The Boy Scouts of America has severed ties with a Seattle church that has insisted on allowing a gay man to remain as a troop leader, the youth organization said on Monday.
It is likely the first time the national organization has severed ties with a scout troop since a landmark vote last year allowed gay scouts but kept a ban on gay adult leaders.
The decision to revoke the Rainier Beach United Methodist Church's charter comes as the Boy Scouts of America (BSA) faces pressure from social conservatives over the rule change, as well as from gay rights groups who say it did not go far enough.
"Because the church no longer agrees to the terms of the BSA chartered organization agreement, which includes following BSA policies, it is no longer authorized to offer the Scouting program," said Boy Scouts spokesman Deron Smith in a statement. "We are saddened by this development."
The BSA last month revoked the membership of Geoffrey McGrath, a gay scout leader of Troop 98 in Seattle, after he openly stated his sexual orientation in a news interview that discussed his group. The recently formed troop was sponsored by the Rainier Beach church.
The revoked charter prevents the group from the neighborhood in south Seattle from using the BSA's uniforms and logos.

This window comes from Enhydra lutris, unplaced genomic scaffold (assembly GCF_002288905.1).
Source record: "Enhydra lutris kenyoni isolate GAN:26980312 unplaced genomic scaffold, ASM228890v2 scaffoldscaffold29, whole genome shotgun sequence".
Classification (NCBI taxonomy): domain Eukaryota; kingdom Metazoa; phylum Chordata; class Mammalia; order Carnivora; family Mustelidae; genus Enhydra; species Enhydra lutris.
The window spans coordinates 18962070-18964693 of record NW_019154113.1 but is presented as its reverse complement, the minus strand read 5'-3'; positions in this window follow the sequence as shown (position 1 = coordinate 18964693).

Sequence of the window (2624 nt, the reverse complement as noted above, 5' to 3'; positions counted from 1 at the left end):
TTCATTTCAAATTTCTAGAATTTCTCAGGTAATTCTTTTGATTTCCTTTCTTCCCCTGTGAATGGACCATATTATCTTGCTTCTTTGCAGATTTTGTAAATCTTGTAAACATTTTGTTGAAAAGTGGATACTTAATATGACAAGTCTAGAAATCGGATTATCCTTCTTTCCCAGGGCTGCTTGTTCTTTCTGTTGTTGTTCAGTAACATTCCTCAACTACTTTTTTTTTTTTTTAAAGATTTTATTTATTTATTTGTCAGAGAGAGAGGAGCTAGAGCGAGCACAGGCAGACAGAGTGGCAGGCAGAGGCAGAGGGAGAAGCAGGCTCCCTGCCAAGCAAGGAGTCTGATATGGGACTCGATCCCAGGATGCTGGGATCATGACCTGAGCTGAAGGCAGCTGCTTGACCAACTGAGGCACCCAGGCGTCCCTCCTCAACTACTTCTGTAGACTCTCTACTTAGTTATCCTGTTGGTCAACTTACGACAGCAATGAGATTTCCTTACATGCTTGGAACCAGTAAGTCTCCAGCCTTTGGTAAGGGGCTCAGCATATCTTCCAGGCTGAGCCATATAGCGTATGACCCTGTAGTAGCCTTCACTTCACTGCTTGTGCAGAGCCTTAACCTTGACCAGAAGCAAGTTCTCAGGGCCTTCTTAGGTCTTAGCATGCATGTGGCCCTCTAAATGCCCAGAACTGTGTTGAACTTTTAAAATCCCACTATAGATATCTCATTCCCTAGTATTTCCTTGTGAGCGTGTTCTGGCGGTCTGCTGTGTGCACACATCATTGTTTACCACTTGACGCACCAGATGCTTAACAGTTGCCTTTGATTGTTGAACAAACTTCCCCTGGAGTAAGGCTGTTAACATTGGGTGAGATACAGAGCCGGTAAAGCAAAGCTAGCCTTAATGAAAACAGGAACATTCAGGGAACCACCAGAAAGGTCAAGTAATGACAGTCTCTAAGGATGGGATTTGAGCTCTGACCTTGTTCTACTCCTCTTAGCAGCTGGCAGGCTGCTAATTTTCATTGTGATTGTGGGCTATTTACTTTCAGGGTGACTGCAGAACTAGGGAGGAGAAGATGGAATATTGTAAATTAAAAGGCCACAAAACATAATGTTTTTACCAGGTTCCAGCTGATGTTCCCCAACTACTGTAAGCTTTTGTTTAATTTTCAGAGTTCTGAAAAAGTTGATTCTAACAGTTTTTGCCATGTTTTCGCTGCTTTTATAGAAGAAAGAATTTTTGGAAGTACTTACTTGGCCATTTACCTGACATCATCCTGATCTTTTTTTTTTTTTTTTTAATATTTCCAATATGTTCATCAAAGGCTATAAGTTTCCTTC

The church plans to offer a replacement program, said McGrath, who became an Eagle Scout in the 1980s.
"Our primary task is to make sure that the youth program at the church continues without missing a beat," McGrath told Reuters. "We'll have to make minor adjustments to avoid copyright infringement."
Reverend Monica Corsaro of the church told NBC News that the Boy Scouts' action conflicts with her congregation's values of non-discrimination.
"Breaking us up like this seems to go against everything the Boy Scouts is about," Corsaro told NBC.
The Boy Scouts said they have identified a new charter organization for the church-affiliated troop.
Following its decision to admit gay youth, the BSA has seen religious groups and leaders sever ties and a conservative group say it would form a rival alternative. It has also faced accusations of failing to protect children from sexual abuse by adult volunteers.
The BSA did not immediately say whether it had revoked other charters.
(Reporting by Jonathan Kaminsky in Olympia, Wash.; Editing by Eric M. Johnson and Catherine Evans)